A study by Eric V. Yang, researcher at Ohio State University Medical Center, might now be able to offer a picture of the kinds of effects involved playing out here at a molecular level. He studied in-vitro melanoma cell lines. Yang found a proliferation of adrenoceptors on their surfaces. Noradrenalin leads to the formation of proteins which promote metastases. These proteins include interleukines IL-8 und IL-6 as well as vascular endothelial growth factor (VEGF). Following administration of propranolol expression of these stagnated.

Useful against haemangioma as well

The use of propranolol to treat haemangiomas is based on an entirely different mechanism. These specific blood vessel tumours occur predominantly in early years of life. From three to ten percent of all infants develop “blood blotches”; many such lesions are eliminated by the body itself.


Haemangioma © M. Sand et al., Cutaneous lesions of the nose, doi:10.1186/1746-160X-6-7, Open Access.

This is not simply a matter of aesthetics. Large haemangiomas around the eye can adversely affect vision. If a respiratory pathway, particularly the subglottis, is affected, this can be life threatening. Following several accidental discoveries, paediatricians are now avidly investing hopes in this active agent.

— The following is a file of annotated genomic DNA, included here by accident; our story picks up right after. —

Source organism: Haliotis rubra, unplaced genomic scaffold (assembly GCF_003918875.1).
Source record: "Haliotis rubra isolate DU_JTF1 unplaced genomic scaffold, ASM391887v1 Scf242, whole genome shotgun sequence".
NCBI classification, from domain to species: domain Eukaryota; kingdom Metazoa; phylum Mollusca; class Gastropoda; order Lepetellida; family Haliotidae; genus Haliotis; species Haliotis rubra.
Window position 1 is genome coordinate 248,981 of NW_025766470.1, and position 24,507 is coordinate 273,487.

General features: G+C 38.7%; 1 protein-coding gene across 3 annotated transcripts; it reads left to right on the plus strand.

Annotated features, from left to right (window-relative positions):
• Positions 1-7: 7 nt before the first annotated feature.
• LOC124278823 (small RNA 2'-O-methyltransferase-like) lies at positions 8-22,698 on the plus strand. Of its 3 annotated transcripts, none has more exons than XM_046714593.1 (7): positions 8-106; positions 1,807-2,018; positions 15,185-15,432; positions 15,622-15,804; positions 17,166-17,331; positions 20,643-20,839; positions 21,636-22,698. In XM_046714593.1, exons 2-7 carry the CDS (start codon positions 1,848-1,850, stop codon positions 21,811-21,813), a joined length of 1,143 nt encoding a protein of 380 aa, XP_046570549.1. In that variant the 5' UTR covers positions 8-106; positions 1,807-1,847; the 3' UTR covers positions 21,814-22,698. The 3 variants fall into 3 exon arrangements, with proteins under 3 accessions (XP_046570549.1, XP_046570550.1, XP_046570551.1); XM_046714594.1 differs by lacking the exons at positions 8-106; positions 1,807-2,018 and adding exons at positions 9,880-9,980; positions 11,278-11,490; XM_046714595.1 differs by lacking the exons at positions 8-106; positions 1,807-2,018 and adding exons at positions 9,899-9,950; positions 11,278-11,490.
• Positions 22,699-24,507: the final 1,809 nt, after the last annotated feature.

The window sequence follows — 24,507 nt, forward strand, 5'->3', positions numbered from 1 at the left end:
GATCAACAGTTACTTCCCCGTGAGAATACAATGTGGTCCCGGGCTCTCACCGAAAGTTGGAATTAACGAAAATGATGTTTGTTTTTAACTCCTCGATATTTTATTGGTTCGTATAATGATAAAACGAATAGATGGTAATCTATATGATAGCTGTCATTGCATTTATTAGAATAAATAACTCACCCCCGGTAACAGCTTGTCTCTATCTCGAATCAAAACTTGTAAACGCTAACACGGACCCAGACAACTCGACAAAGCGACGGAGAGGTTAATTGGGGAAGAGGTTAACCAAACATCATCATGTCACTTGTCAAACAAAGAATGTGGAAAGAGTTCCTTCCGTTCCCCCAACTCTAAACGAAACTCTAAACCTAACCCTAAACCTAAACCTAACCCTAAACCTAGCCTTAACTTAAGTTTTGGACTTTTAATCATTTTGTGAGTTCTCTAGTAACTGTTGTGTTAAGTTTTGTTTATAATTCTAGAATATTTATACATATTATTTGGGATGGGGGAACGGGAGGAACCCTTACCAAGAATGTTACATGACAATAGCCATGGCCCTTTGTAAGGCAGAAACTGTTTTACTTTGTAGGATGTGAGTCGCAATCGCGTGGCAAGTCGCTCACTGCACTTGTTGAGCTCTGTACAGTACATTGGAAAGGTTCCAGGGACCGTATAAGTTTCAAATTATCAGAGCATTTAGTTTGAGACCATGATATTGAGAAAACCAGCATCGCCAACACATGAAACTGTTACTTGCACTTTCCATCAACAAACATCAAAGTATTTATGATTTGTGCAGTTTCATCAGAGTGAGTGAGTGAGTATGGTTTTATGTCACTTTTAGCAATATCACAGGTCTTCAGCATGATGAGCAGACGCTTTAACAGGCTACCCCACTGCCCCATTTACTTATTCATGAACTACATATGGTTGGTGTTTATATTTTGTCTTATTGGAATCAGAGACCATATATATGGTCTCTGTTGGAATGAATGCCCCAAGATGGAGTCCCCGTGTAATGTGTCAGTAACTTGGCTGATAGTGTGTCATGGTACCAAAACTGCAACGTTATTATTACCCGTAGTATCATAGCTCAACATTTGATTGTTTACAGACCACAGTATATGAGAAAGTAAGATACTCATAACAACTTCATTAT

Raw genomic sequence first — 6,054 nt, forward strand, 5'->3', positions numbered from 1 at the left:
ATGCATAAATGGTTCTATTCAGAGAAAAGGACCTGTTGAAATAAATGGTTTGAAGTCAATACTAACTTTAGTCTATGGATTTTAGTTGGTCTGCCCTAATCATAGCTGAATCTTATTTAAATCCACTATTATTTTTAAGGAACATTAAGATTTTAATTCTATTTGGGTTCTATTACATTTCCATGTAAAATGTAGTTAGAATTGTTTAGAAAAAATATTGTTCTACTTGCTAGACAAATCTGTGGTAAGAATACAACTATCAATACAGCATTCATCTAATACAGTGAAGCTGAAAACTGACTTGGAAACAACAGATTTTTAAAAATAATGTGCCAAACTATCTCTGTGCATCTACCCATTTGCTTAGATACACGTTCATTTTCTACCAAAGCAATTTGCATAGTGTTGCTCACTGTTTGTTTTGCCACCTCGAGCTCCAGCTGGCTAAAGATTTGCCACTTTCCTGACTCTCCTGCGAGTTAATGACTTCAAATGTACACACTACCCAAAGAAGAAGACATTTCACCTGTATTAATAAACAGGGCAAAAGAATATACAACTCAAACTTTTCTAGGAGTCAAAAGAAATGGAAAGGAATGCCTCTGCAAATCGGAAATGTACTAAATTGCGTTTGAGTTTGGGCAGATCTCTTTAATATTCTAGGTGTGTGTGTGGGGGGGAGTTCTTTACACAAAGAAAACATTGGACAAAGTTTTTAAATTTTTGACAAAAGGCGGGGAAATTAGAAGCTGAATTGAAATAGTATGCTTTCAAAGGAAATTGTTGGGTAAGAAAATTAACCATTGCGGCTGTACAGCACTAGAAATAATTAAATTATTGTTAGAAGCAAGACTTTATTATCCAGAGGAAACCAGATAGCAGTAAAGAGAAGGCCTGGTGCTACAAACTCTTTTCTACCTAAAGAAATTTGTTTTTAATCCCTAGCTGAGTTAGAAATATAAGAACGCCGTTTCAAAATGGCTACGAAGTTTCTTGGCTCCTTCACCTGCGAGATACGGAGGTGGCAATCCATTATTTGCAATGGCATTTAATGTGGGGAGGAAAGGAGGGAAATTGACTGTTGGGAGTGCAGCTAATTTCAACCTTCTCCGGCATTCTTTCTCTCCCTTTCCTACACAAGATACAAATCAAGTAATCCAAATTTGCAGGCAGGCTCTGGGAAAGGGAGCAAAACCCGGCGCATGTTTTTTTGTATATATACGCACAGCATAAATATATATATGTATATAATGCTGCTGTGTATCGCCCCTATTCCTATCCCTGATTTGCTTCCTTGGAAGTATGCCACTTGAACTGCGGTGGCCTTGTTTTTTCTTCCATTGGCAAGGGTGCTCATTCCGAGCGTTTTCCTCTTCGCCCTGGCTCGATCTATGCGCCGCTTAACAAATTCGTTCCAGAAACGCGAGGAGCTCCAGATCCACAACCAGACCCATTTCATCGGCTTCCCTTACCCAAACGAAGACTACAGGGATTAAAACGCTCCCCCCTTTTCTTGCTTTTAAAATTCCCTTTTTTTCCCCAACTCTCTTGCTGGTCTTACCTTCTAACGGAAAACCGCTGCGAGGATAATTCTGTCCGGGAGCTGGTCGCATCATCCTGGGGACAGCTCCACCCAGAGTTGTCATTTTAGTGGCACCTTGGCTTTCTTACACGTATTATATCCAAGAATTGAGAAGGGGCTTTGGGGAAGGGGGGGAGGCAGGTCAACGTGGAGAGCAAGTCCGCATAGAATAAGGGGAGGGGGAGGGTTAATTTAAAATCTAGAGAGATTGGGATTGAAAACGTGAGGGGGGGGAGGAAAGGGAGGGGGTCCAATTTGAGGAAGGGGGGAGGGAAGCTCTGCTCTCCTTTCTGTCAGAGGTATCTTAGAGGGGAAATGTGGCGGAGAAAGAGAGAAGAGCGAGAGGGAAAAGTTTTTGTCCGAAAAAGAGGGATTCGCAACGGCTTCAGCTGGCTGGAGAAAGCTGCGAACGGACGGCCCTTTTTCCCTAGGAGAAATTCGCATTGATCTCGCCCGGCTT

James R. Dornhoffer, researcher at the University of Arkansas, suspects that propranolol downregulates components of the renin-angiotensin-aldosteron (RAA)-system. This expression is elevated in affected tissue. Angiogenic processes are impeded in this way, Dornhoffer writes. Questions relating to the mechanism involved remain nonetheless unanswered.

There is however no uncertainty about its value from a doctor’s perspective. This was most recently also made evident by Tyler Schwartz’s work at the Medical College of Wisconsin, Milwaukee. His study was based on current metaanalyses. Its focus was particularly dangerous haemangiomas of children’s airways. Out of 49 patients, 28 received only propranolol and 28 propranolol plus corticosteroids. One case involved combination therapy including laser excision. Respiratory pathways were initially on average 69 percent constricted. After 7-months of therapy constriction amounted to 32 percent.